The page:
|By Michelle Kealey|
WESTFIELD If members of the community ever wanted to meet police officers, check out police motorcycles, ATVs and other equipment or see how firefighters use the jaws of life to save a person from a car, Aug. 2 will be their chance.
The city will host its annual Westfield Night Out Against Crime from 5 - 8 p.m. that evening, which coincides with the National Association of Town Watch's 22nd Annual Night Out Against Crime.
According to the organization's website (www.nationaltownwatch.org), the National Night Out is designed to strengthen neighborhood spirit and police-community partnerships, heighten crime and drug prevention awareness, generate support for and participation in local anti-crime programs and send a message to criminals letting them know that neighborhoods are organized and fighting back.
Each city that participates in the National Night Out hosts its own series of events and registers with the National Association of Town Watch.
Mayor Richard Sullivan said that Westfield has been participating in the National Night Out for eight years.
"It focuses on things that individual people, families and neighborhoods can do to make themselves and their neighborhoods safer," he said.
According to Sgt. Stephan Dickinson, supervisor of the Community Policing Unit in Westfield, the event has been combined with the annual Fall Festival for the past few years.
He added that this year, he and the other organizers are segregating the event once again to bring it out with the National Night Out.
Dickinson explained that the event is important because "we want to educate the community first of all in crime prevention and second, we want them to be introduced with the community police unit and the officers in charge of the unit."
He said that including himself, there are six officers in the Community Police Unit who work separate beats.
He added that the event allows the Police Department to show the community crime prevention tips and information as well as to educate residents.
"It also gets neighbors together to work together in getting rid of drugs and crime," he said.
Sullivan also said that there is a very close connection between the Night Out and local police department.
He added that community policing is very active in the city, especially in the more densely populated area, and the police chief has plans to expand the program to more neighborhoods.
Sullivan said that the department has brought in four new officers who will be going through the academy this year.
"One of the benefits of community policing is that it brings the same officer down the street on a regular basis," he said. "[Residents] get to know them as a regular person, not just a law enforcement officer. They know if they need help, they can approach [the officer]."
Sullivan explained that the Night Out is another opportunity for residents to meet local law enforcement officials.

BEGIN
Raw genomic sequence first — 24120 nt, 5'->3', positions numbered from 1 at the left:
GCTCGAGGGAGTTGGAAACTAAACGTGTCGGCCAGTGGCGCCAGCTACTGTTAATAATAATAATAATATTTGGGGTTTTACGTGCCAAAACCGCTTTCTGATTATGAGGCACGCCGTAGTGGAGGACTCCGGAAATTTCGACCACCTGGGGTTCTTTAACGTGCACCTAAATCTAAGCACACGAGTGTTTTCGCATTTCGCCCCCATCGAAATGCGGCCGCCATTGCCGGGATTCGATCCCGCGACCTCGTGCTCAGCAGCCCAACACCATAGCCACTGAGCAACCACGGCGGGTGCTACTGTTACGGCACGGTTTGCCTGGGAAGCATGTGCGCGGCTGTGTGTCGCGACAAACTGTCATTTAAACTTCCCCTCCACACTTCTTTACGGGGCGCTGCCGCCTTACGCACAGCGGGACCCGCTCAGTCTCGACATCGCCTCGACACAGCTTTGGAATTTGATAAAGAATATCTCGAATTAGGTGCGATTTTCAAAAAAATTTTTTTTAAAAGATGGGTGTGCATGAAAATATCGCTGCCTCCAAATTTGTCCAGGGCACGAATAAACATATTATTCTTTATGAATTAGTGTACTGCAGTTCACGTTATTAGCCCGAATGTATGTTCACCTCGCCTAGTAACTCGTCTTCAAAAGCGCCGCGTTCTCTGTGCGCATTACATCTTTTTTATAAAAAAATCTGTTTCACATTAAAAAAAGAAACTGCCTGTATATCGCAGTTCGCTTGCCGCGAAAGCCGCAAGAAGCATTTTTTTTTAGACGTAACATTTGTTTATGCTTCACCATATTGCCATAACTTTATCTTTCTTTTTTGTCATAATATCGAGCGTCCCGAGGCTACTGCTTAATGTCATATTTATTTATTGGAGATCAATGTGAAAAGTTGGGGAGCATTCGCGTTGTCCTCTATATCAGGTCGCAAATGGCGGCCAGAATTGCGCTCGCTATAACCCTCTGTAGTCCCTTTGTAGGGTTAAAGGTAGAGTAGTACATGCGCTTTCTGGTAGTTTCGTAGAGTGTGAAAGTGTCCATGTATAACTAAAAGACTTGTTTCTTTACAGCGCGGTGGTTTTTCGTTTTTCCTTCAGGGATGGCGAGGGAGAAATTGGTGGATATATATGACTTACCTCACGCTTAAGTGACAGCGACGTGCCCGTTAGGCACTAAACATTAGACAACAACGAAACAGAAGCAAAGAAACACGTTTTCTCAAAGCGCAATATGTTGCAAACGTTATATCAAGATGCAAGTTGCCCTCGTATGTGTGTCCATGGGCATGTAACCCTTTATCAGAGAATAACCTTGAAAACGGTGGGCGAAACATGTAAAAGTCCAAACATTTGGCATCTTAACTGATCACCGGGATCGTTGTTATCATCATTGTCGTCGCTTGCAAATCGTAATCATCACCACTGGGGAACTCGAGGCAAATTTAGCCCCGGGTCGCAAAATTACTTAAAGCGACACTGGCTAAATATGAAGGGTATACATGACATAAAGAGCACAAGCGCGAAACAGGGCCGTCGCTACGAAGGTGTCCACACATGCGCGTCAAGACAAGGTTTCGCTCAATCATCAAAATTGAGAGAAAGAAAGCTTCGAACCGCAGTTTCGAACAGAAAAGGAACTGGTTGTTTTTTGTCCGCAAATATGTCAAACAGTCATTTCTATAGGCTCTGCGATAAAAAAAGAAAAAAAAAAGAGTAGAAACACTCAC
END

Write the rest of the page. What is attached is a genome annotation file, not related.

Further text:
"It is an attraction for kids and a great opportunity for law enforcement officers to interact with the kids and families," he said.
One way Sullivan is trying to encourage participation in the Night Out from children is a poster contest.
He said that the city has hosted poster contests in the past.
"It is an opportunity for kids to get involved in something fun and to showcase the talent they may have artistically and creatively," he said.
The contest is open to children in the following categories: ages five to six; ages seven to eight; ages nine to 10; and ages 11 to 12.
A prize will be awarded to one winner in each category and the winning posters will be on display in the police booth on Aug. 2.
Posters can be any size, but cannot be smaller than an 8 by 10 inch poster.
In order to submit an entry, children must choose a theme which include "How I can make my neighborhood safe, "Things kids can do to stay safe," and "Put neighborhood safety first."
The poster must include the name of the chosen theme on the front of the poster and must include their name, address, phone number and age on the back.
Entries can be dropped off at the mayor's office in City Hall until July 27.
Police Commissioner Patti Andras said that there are many activities planned for the Night Out.
She said that the Police Department will have a dog officer with his dog there doing demonstrations, the fire department will do a jaws of life demonstration, police motorcycles, ATVs, and police cars will be on display and the Air National Guard and Army National Guard will be there with some vehicles, some of which children can climb into.
Andras explained that other organizations, such as Noble Hospital and the YMCA become involved with the event as well.
She added that at the end of the night, participants march through the city, which she said is a "symbolic taking back the streets from criminals."
"The goal is taking back our community and to tell criminals they are not welcome," she said.
She added that Omniglow of West Springfield donated glow sticks for the march.
She added that the Night Out also shows children that there are other things they can be involved in as well as future career paths.
Andras said that there will also be events about elderly safety this year.
She added that hot dogs and popcorn will be free and there will be other food for participants to purchase.
Andras said that about 300 people attend the event each year and it takes place from 5 - 8 p.m., which take place on the Green..
She said that many people are just getting out of work at that time and the organizers want the march to begin just as it begins to get dark.
Westfield's Night Out is sponsored by the National Association of Town Watch and co-sponsored by the Westfield Police Department, Main Street Stop and Shop and the Tavern Restaurant.